In 1982, criminologists George Kelling and James Q. Wilson published an article in The Atlantic Monthly called "Broken Windows." The theory they laid out became known as the Broken Windows Theory. It holds that people are more likely to commit crimes in areas that appear unwatched and uncared for - i.e., "if a window in a building is broken and is left unrepaired, all the rest of the windows will soon be broken...[because] one unrepaired broken window is a signal that no one cares, and so breaking more windows costs nothing," as put in the Atlantic article.
In other words, perceptions alter reality. The mere appearance of lawlessness and disorder begets further lawlessness and disorder.
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The article started a movement that belived a cop's primary duty was to enforce order, not respond to serious crimes. Police chiefs and lawmakers hoped that by cleaning up the little things, larger crimes could be prevented. Perhaps the most famous example of the Broken Windows Theory implementation is in New York. Upon election, Giuliani fullfilled a promise he'd made to the citizens of New York to crack down on small crimes to improve the quality of life in the city. And on his watch, violent crime was cut in half and the murder rate plummeted a staggering 70%. Champions of the theory called it a proof, and even critics were hesitant to disagree.
Since then, however, the critics have become more vocal. Scientists have sought to measure the correlation between neighborhood disorder and criminal behavior, and have not found strong associations. Harvard sociologist Robert J. Sampson and University of Michigan education professor Stephen Raudenbush studied visable disorder as compared to census data, police records, and an independent survey of more than 3,500 residents. In this study, they found that the level of disorder wasn't the strongest factor in making people think the neighborhood was unruly - it was the number of minorities, specifically blacks and hispanics. This bias was across all races, not just the whites. Because race rather than the condition of a neighborhood was the dominant factor, the authors argued that ''it may not make any difference whether someone addresses the so-called broken windows... Contrary to the 'broken windows' theory... the relationship between public disorder and crime is spurious."
The bestselling book "Freakonimics" claimed that it was the legalization of abortion - not fixing broken windows - that dropped the crime rate in the 90s. Legalizing abortion, they argue, led to less unwanted, fatherless children that are likely to become juvenile delinquents and eventual criminals. As they put it, "A careful analysis of the facts shows that the innovative policing strategies probably had little effect on this huge decline... There is frighteningly little evidence that [the broken windows] was the crime panacea that [Giuliani] and the media deemed it."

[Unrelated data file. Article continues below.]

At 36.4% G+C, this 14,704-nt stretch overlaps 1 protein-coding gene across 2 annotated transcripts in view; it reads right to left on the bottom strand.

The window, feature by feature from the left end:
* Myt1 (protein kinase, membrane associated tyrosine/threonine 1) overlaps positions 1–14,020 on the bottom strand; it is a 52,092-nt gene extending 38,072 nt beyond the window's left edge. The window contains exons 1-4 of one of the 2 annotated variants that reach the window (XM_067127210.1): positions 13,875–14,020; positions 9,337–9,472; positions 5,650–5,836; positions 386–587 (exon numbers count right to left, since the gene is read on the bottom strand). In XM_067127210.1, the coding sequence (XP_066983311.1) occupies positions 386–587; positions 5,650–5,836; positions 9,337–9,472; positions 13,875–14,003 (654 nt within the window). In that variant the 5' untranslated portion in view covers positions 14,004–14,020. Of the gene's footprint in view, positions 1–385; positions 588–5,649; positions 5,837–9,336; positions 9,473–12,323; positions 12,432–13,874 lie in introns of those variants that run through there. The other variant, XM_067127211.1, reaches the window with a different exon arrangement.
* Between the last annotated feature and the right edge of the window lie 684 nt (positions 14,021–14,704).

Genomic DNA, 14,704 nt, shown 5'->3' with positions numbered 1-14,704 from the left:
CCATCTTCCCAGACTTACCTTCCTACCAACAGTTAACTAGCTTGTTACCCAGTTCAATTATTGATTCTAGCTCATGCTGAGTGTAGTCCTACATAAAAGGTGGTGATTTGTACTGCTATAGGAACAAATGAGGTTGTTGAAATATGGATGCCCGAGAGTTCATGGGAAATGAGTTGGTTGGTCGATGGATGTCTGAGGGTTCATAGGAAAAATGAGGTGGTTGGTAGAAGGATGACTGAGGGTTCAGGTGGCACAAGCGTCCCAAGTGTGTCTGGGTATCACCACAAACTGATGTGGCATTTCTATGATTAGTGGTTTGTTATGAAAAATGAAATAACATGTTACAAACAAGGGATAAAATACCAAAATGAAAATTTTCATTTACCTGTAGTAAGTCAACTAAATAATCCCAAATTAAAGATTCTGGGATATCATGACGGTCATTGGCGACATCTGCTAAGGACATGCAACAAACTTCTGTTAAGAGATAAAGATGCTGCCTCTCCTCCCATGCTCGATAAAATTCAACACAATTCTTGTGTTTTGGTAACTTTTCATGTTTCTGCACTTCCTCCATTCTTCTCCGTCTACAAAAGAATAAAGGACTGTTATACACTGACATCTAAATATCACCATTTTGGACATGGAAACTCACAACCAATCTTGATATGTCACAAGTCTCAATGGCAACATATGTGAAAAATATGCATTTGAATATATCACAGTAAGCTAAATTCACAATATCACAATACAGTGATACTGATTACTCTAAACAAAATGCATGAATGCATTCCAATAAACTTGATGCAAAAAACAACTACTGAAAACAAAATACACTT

However, a new, ingenious study out of Norway may shift the results back in favor of the Broken Windows Theory. Published online in Science, the study looked at whether people are more likely to break a rule if they see rules broken. For example, the researchers attached fliers to bike handles in alleys without a trash can. One alley was covered in graffiti, the other wasn't. The unknowing experimenters were twice as likely to litter the useless flier than to dispose of it later if they were in a graffiti-covered alley.
The tests used various means of rule-breaking and disorder, from chaotic shopping carts in a parking lot to the sound of illegal firecrackers. After six such experiments, and the results were clear - where other people had already violated rules, people tended to violate rules themselves, leading to higher rates of littering, illegal parking, and even petty theft.
So why did other studies fail to find such strong Broken Window effects? One possible reason is that they looked for correlation, not causation. This is one of my biggest pet peeves. The trouble with looking for correlation, in this case, is that 'disorder' or 'broken windows' are difficult to classify. How much graffiti makes a difference? Is a little bit of trash enough, or does the neighborhood have to look like a garbage dump? To make correlation studies, you have to make assumptions, and as you probably heard when you were a kid, assumptions just make an ASS of U and ME.
The Norwegian study is much more reliable because it only manipulates one variable at a time. And to find such staggering results strongly supports the Broken Window Theory. While we may not be able to stop all murders by picking up trash, we might be able to make a marked impact on a community by starting small. Busting petty offenders just might help improve a neighborhood and even lower the rates of much worse offenses - by fixing windows, we can do so much more.
Robert J. Sampson, Stephen W. Raudenbush (1999). Systematic Social Observation of Public Spaces: A New Look at Disorder in Urban Neighborhoods American Journal of Sociology, 105 (3), 603-651 DOI: 10.1086/210356
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